FIG. 4.
Effect of mechanical damage to the epithelium of WD HAE cultures on rgRSV and AdVGFP infection. WD HAE cultures were scratched with a pipette tip across the apical surface to expose the underlying basal cells along the injury path (white lines). The apical ...

To further test the effect on rgRSV infection by disturbing the integrity of the lumenal cell layer, the epithelial cell tight junctions were transiently opened by the transient application of EGTA (10 mM) to the apical surface to allow virus access to the basolateral membranes of the cells. This treatment has been shown to produce a significant increase in AdV-mediated gene transfer, since opening the tight junctions allows access of AdV to basolaterally located receptors (7, 38). No differences were observed in the efficiency of rgRSV infection or in the cell type infected by rgRSV between cultures that maintained intact tight junctions and those in which tight junctions were transiently opened (data not shown). In sum, these results indicate that rgRSV specifically targets the apical surfaces of ciliated airway epithelial cells and that this tropism is not based on physical accessibility required for entry.

We also examined whether cultures generated from proximal and distal airway regions were also susceptible to rgRSV infection. For cultures prepared from nasal, tracheobronchial, and bronchiolar epithelium, rgRSV exhibited the pattern of infecting ciliated lumenal cells (data not shown). These results suggest that all regions of the conducting airway epithelium are susceptible to infection by rgRSV and that at each location rgRSV preferentially, and perhaps exclusively, infects ciliated cells.

Susceptibility of HAE cultures to rgRSV infection requires differentiation and is coincident with ciliogenesis.

We and others have previously shown that the apical surfaces of WD HAE cultures are resistant to AdV-mediated gene transfer because the receptors required for AdV entry are absent from the apical surfaces of airway epithelia (31, 44). However, poorly differentiated (PD) HAE cultures, which are confluent, immature cultures that are precursors to WD HAE, can be transduced by AdV with high efficiency due to the availability of AdV receptors and uptake mechanisms (31). To determine whether the HAE differentiation state affected susceptibility to rgRSV infection, we applied rgRSV to cultures at different stages in the differentiation process under otherwise identical conditions. PD HAE cultures that were inoculated with rgRSV had no evidence of GFP expression 24 to 48 h later (data not shown), indicating that these cells are not susceptible to rgRSV infection. In other cultures, after the establishment of an ALI, susceptibility to apical infection with rgRSV was evaluated as a function of time. As shown in Fig. Fig.5A,5A, very few cells were susceptible to infection on day 2, whereas susceptibility increased substantially by day 6, reaching a maximum on day 14. Interestingly, susceptibility to infection correlated with ciliogenesis of the columnar cells of the apical surface (Fig. (Fig.5B).5B). These results indicate that rgRSV infection is differentiation dependent and that the extent of infection is directly related to the presence of ciliated columnar epithelial cells.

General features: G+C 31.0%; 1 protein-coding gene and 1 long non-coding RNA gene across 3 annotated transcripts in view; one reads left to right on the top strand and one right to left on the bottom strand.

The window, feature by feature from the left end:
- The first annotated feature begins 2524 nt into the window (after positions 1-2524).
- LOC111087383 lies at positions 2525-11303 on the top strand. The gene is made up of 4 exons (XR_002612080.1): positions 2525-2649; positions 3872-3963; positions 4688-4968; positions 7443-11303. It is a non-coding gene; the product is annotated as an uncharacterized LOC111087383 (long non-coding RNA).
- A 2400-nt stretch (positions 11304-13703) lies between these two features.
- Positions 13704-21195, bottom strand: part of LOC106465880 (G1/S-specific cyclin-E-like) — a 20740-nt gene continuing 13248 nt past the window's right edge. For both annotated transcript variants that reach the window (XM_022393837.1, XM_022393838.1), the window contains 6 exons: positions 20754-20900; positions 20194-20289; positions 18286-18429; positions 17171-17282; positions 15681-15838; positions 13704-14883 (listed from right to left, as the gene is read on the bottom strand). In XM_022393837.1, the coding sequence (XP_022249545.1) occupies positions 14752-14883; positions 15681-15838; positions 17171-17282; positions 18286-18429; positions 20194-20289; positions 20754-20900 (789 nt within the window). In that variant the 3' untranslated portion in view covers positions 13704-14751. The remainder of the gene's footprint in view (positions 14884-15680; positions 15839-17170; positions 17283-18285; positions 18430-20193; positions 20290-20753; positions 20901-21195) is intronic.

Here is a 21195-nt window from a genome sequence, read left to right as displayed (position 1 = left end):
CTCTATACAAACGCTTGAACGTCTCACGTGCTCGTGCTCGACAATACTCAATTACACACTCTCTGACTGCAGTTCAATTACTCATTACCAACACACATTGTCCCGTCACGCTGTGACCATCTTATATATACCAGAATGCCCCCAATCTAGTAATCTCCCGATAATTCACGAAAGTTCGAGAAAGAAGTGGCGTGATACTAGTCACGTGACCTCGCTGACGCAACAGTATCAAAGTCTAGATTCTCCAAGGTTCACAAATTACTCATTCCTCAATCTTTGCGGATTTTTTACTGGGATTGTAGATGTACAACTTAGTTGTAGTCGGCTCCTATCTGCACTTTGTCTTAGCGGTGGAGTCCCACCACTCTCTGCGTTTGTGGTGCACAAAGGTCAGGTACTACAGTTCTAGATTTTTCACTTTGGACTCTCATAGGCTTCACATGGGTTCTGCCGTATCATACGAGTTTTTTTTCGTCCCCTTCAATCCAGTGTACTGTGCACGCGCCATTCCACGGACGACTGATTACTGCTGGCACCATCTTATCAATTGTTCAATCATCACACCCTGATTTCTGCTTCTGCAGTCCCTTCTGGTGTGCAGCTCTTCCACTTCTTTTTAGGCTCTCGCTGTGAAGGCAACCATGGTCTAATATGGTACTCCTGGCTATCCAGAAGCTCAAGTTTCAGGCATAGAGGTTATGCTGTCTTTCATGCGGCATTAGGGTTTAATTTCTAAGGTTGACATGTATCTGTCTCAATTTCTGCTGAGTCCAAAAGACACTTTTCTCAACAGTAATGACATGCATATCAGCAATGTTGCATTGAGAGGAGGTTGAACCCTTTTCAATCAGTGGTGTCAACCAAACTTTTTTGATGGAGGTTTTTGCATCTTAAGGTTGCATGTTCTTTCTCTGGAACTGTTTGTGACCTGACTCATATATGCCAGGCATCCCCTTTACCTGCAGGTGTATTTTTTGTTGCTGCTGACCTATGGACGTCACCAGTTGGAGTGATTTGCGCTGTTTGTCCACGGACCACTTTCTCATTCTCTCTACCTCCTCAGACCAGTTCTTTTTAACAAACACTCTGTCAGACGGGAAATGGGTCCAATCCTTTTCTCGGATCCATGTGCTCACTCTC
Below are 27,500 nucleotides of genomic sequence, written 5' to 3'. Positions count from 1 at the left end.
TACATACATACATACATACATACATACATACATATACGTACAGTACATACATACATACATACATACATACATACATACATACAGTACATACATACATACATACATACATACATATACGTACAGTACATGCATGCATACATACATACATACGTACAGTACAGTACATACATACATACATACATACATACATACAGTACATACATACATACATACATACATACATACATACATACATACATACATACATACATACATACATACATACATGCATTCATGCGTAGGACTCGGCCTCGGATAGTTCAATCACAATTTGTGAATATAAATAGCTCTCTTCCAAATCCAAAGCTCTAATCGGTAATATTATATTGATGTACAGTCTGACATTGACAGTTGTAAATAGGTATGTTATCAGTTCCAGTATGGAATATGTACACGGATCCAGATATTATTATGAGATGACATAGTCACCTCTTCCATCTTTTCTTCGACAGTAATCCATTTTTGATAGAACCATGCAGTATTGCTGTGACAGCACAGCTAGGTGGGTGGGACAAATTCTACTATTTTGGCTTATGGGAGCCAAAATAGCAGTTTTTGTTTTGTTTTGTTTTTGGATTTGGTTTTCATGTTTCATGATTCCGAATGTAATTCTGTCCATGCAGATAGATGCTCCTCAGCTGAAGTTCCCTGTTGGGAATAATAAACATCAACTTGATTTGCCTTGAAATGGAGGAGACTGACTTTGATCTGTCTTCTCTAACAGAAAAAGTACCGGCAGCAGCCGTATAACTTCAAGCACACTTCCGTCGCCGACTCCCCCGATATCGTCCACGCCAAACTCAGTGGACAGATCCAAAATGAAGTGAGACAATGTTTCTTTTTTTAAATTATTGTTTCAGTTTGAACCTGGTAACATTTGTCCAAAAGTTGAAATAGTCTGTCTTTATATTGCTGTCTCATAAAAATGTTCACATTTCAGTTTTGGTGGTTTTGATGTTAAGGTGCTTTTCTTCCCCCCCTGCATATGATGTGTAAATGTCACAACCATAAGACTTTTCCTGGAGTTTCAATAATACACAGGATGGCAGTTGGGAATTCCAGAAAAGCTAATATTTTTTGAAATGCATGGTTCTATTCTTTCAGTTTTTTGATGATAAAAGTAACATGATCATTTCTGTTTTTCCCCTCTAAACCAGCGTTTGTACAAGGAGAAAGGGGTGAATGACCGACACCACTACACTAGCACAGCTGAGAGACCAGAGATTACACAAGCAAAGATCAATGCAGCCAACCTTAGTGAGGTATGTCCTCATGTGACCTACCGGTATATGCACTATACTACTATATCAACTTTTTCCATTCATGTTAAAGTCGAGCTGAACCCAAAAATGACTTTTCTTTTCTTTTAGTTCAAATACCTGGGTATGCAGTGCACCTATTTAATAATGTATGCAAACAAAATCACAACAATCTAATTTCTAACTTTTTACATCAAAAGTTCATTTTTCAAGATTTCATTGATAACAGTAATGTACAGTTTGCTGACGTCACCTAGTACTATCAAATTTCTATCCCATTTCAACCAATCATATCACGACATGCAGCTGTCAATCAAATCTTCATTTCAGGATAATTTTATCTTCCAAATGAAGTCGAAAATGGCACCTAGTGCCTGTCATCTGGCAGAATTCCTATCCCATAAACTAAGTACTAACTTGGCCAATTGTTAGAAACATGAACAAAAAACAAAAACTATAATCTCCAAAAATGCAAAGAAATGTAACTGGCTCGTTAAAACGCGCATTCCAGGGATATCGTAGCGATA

FIG. 5.
Susceptibility of HAE cultures to rgRSV infection as a function of the differentiation state of the culture. (A) Freshly plated cells were grown to confluence to represent a PD cell type and allowed to differentiate with time. On the indicated days following ...

rgRSV infection, spread, and shedding occur at the apical surfaces of HAE cultures.

Since rgRSV infects ciliated cells via the apical membrane, we investigated whether rgRSV was shed from the apical and/or basolateral surfaces of WD HAE cultures. The apical surfaces of cultures were inoculated with rgRSV, and infection was allowed to proceed over the following 7 days. On each day postinoculation, samples derived from either the apical or basolateral surfaces were obtained, and the amount of rgRSV in these samples was determined by standard titration on HEp-2 cells. For six individual cultures sampled for 7 days, in all cases rgRSV was shed only from the apical surfaces, as shown in Fig. Fig.6.6. Within the limits of detection, no rgRSV was shed from the basolateral surfaces of HAE cultures. These data indicate that both the initial infection and subsequent virus shedding for rgRSV are polarized to the apical surfaces of ciliated cells in HAE.

FIG. 6.
Polarized release of rgRSV from the apical surfaces of WD HAE cultures. Virus shed from either the apical or basolateral surfaces of six independent cultures was collected at 24 h intervals as described in Materials and Methods. Titration of the collected ...